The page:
Mouthwatering Hyderabadi sweets- Find out foodies' favourite flavours
The journey of Hyderabadi Meethas has been far sweeter and deeper than any of us can imagine.
Credits/Mainaz Ul Haq
HYDERABAD: Given that biryani and Qubani Ka Meetha are considered synonymous to Hyderabad, many people still believe that the city is only known for its famed mutton biryani and haleem. Yet, very few of us are aware of how well-known and mouthwatering Hyderabadi desserts are in comparison to other cuisines.
The journey of Hyderabadi Meethas has been far sweeter and deeper than any of us can imagine. You probably won't believe, but Hyderabadis also have more than 10 other favourite sweets in addition to Qubani ka Meetha. Connoisseurs of Hyderabad history and culture assert that the city is home to hundreds of traditional desserts.
Kheer served in Kulhad/ Picture Credits: Asif Ali Khan
Hyderabadis have a long history of enjoying sweets like Double ka Meetha or dabal ka meetha (shahi tukda), Geelay e Firdaus, Andey ke Lauz, Badam ka Halwa, Kheer-Puri, Puran-Puri, Kaddu ka Halwa, Mauz ka Meetha, Jouzee Laoz/Halwa, Muzzafir, Nan Khatai, Phirni, Badam ki Jali, and Nishasta halwa.
Badam ki Jali/ Picture Credits/Nafees Hussaini
"There are hundreds of authentic Hyderabadi desserts, the recipes for which I have been working on for several years," says Mohammed Safiullah, a senior cultural historian from Hyderabad.
"Before the arrival of specialised caterers and exclusive Hyderabadi dessert outlets, all traditional desserts were once handmade at home. My late mother, who also taught the finer points of Hyderabadi cookery to my sister and my wife, has been cooking at home for three decades now.''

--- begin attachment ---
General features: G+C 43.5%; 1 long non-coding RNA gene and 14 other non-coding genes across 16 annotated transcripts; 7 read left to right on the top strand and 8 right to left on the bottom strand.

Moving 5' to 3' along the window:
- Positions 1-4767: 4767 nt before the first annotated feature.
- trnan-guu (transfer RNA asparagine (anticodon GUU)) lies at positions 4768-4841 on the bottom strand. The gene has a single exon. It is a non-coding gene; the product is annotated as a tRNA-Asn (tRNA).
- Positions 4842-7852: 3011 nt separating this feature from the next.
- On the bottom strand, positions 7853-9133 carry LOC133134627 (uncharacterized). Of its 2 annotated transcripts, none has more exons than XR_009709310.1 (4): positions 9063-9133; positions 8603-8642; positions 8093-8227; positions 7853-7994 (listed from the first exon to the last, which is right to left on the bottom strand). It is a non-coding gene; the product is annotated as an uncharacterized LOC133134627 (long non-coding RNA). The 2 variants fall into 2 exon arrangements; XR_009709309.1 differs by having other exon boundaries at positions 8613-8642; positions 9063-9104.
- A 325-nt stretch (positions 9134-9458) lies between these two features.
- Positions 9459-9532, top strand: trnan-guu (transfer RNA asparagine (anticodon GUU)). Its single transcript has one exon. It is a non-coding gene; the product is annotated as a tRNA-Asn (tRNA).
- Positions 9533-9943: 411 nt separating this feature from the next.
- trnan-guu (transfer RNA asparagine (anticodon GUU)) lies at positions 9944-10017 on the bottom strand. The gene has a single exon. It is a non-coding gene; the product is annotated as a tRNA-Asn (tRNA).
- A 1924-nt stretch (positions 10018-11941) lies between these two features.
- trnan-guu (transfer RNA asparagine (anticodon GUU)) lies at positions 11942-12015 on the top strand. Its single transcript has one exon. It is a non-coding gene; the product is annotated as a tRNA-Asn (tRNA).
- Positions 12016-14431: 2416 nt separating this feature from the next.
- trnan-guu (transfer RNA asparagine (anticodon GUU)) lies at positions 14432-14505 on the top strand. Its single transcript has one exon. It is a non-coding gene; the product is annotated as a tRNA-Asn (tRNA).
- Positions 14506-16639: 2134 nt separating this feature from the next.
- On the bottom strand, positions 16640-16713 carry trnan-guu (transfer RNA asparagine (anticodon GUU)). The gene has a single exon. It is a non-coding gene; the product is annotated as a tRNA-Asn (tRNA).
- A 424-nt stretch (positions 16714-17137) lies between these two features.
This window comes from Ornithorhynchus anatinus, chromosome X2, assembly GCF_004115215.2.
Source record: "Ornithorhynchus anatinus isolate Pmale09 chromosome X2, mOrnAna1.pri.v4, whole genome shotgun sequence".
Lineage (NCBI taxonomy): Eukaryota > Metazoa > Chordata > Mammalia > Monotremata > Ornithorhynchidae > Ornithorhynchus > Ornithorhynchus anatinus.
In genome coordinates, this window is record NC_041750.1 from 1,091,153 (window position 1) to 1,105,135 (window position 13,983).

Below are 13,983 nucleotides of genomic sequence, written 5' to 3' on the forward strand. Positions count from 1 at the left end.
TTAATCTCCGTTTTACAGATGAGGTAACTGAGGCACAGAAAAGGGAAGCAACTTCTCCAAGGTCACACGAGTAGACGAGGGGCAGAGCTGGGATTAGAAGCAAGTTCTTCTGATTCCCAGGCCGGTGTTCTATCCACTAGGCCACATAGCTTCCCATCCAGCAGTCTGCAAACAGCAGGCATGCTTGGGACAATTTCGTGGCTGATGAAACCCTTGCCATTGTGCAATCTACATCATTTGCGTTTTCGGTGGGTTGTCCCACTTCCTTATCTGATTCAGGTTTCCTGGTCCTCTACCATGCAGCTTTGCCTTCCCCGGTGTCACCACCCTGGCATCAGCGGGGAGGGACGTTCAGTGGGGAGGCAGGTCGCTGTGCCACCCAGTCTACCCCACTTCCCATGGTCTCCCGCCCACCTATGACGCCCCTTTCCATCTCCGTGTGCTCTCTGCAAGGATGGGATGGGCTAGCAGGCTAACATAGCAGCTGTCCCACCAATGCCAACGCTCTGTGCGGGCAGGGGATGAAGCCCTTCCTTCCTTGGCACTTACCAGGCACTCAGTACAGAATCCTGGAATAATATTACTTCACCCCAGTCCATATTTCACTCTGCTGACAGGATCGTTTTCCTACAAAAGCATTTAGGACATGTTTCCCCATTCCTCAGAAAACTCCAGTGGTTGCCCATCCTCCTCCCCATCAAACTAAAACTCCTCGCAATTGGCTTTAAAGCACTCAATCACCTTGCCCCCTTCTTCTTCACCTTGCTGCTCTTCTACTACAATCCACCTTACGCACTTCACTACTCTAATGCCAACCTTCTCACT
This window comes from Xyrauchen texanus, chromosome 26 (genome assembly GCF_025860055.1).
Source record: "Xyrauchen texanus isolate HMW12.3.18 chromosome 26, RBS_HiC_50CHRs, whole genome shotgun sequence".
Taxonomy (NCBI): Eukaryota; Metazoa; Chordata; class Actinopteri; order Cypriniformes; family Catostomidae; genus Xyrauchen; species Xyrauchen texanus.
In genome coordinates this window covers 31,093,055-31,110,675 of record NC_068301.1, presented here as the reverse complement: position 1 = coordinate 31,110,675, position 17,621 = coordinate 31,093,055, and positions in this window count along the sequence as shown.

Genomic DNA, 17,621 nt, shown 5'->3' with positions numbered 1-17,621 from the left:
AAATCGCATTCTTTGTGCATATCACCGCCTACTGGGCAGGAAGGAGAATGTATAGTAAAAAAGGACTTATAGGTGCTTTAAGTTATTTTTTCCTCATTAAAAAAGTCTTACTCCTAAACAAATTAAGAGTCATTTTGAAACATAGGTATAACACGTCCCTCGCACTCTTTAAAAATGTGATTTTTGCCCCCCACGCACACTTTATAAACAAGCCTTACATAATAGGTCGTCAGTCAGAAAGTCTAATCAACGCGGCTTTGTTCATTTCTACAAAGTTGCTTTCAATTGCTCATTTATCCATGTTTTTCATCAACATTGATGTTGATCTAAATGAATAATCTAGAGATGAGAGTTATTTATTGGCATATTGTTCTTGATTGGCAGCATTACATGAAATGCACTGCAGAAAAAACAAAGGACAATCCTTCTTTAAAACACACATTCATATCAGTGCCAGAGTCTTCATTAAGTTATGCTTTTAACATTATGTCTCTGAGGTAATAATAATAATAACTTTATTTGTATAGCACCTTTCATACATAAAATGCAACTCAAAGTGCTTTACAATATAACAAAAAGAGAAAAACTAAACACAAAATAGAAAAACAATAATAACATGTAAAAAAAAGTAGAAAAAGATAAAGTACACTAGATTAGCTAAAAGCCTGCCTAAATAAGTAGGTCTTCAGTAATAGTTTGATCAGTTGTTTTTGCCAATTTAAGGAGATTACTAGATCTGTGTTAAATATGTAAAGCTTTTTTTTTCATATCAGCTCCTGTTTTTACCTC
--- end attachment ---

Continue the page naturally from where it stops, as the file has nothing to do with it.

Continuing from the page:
Asif Ali Khan, Nizam Seventh's great-grandson-in-law residing in Hyderabad, told Newstap.in: "First of all, let me say that I hail from the illustrious Babukan family of Hyderabad, which is very traditional and carries a culturally rich history. I also happen to be Nizam the Seventh's great-grandson-in-law. I get the privilege of tasting the tastiest delicacies that are prepared at home.
Sheer Khorma served at Asif Ali Khan's home during Ramadan
He said, "Chokhander ka Meetha, Kaddu ki Kheer, Badam ka Kund, Meetha Chawal with Malai, Ande ke Lauz, Badam ki Jaali, Hab ke Lauz, Khopre ki meethai, Pooran ki roti, Shakraana, and Pakki are a few of the unusual sweets and deserts I have enjoyed over time and still do. It's tough to choose a favourite among them all, but my favourite dessert is Kaddu ki Kheer, and my favourite sweet is Hab ke Lauz. "
Kaddu Ka Meetha/Asif Ali Khan
Let's dive into some of the decadent desserts the city has to offer.
Hyderabad is known for its love of double ka meetha. Because it was the cheapest treat to make, whether it was someone's birthday or death anniversary, my father used to call it "Sarkari Meetha" with fondness. Since Double Ka Meetha was prepared for every Sarkari function, it was also colloquially referred to as Sarkari Meetha by many. Hyderabadi Double ka meetha differs somewhat from its Shahi Tukda-style counterpart from North India. Both are different sweets, yet similar, says Dr Haseeb Jafferi, Cultural Curator, Sufi Trails.
Double ka Meetha/Sufi Trails
Meetha Azam Jahi
Azam Jahi meetha, which also has a bread base, is a highly important component of these sweets due to two historical effects on Hyderabad. One is that when the Persians arrived, they brought with them the techniques for baking bread and for baking flaky bread as well, like you see in curry puffs. We have quite extensive baking traditions because of this. Therefore, baking techniques were used by the Qutub Shahi, the Nizam, and the British. The fact that Double ka Meetha is such an inexpensive treat to create is due to our bread-making expertise. Azam Jahi meetha was another 19th-century sweet. It is little more than three layers of stacked rice pudding that bear the name Azam Jahi, the son of the former Nizam.
Desserts Made with Eggs